Abstract

WMO-recommended 30-yr normals are no longer generally useful for the design, planning, and decision-making purposes for which they were intended. They not only have little relevance to the future climate, but are often unrepresentative of the current climate. The reason for this is rapid global climate change over the last 30 yr that is likely to continue into the future. It is demonstrated that simple empirical alternatives already are available that not only produce reasonably accurate normals for the current climate but also often justify their extrapolation to several years into the future. This result is tied to the condition that recent trends in the climate are approximately linear or have a substantial linear component. This condition is generally satisfied for the U.S. climate-division data. One alternative [the optimal climate normal (OCN)] is multiyear averages that are not fixed at 30 yr like WMO normals are but rather are adapted climate record by climate record based on easily estimated characteristics of the records. The OCN works well except with very strong trends or longer extrapolations with more moderate trends. In these cases least squares linear trend fits to the period since the mid-1970s are viable alternatives. An even better alternative is the use of “hinge fit” normals, based on modeling the time dependence of large-scale climate change. Here, longer records can be exploited to stabilize estimates of modern trends. Related issues are the need to avoid arbitrary trend fitting and to account for trends in studies of ENSO impacts. Given these results, the authors recommend that (a) the WMO and national climate services address new policies for changing climate normals using the results here as a starting point and (b) NOAA initiate a program for improved estimates and forecasts of official U.S. normals, including operational implementation of a simple hybrid system that combines the advantages of both the OCN and the hinge fit.

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Samuel S. Shen, Thomas M. Smith, Chester F. Ropelewski, and Robert E. Livezey

Abstract

This paper provides a systematic procedure for computing the regional average of climate data in a subregion of the earth surface using the covariance function written in terms of empirical orthogonal functions (EOFs). The method is optimal in the sense of minimum mean square error (mse) and gives an mse estimate of the averaging results. The random measurement error is also included in the total mse. Since the EOFs can account for spatial inhomogeneities, the method can be more accurate than those that assume a homogeneous covariance matrix. This study shows how to further improve the accuracy of optimal averaging (OA) by improving the accuracy of the eigenvalues of the covariance function through an extrapolation method. The accuracy of the authors’ procedure is tested using cross-validation techniques, which simulate past sampling conditions on the recent, well-sampled tropical Pacific SST and use the EOFs independent to the month being tested. The true sampling error of the cross-validated tests is computed with respect to the 1° × 1° data for various sampling conditions. The theoretical sampling error is computed from the authors’ derived formula and compared to the true error from the cross-validation tests. The authors’ numerical results show that (i) the extrapolation method can sometimes improve the accuracy of the eigenvalues by 10%, (ii) the optimal averaging consistently yields smaller mse than the arithmetic averaging, and (iii) the theoretical formula for evaluating the OA error gives estimates that compare well with the true error.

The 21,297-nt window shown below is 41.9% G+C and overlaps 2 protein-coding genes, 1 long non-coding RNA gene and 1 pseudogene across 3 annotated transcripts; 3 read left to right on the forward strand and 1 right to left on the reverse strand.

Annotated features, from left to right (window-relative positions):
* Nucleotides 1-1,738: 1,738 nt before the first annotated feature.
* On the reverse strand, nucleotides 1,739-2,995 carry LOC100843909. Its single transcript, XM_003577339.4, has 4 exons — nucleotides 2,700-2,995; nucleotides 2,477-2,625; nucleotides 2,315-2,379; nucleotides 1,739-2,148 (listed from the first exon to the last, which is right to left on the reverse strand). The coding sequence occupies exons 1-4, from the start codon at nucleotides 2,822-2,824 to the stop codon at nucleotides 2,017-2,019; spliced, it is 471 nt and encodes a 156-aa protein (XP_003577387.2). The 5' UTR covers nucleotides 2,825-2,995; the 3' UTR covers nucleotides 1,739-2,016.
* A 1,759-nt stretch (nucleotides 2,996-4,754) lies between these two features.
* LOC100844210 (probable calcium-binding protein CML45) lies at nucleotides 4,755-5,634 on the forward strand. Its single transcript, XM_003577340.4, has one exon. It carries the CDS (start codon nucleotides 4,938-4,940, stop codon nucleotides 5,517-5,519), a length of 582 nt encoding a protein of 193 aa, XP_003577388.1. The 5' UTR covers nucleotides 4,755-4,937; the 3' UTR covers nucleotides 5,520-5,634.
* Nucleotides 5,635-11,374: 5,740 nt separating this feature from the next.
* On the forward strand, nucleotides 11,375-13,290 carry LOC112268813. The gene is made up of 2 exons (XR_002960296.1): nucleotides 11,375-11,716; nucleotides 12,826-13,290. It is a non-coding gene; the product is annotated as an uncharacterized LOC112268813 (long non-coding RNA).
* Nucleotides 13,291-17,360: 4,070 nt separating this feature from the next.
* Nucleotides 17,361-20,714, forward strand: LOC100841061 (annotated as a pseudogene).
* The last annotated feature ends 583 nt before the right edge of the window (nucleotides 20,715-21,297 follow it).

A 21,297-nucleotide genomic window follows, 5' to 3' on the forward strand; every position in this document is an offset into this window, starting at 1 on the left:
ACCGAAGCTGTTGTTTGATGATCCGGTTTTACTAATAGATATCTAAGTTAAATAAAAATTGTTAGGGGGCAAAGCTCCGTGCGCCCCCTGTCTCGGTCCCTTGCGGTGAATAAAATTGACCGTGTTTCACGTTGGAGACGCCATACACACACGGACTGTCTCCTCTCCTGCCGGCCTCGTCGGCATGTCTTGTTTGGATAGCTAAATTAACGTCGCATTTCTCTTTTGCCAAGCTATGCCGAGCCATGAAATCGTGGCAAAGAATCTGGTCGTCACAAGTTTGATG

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Thomas M. Smith, Richard W. Reynolds, Robert E. Livezey, and Diane C. Stokes

Abstract

Studies of climate variability often rely on high quality sea surface temperature (SST) anomalies. Although the high-resolution National Centers for Environmental Prediction (formerly the National Meteorological Center) optimum interpolation (OI) SST analysis is satisfactory for these studies, the OI resolution cannot be maintained before November 1931 due to the lack of satellite data. Longer periods of SSTs have come from traditional analyses of in situ (ship and buoy) SST observations alone.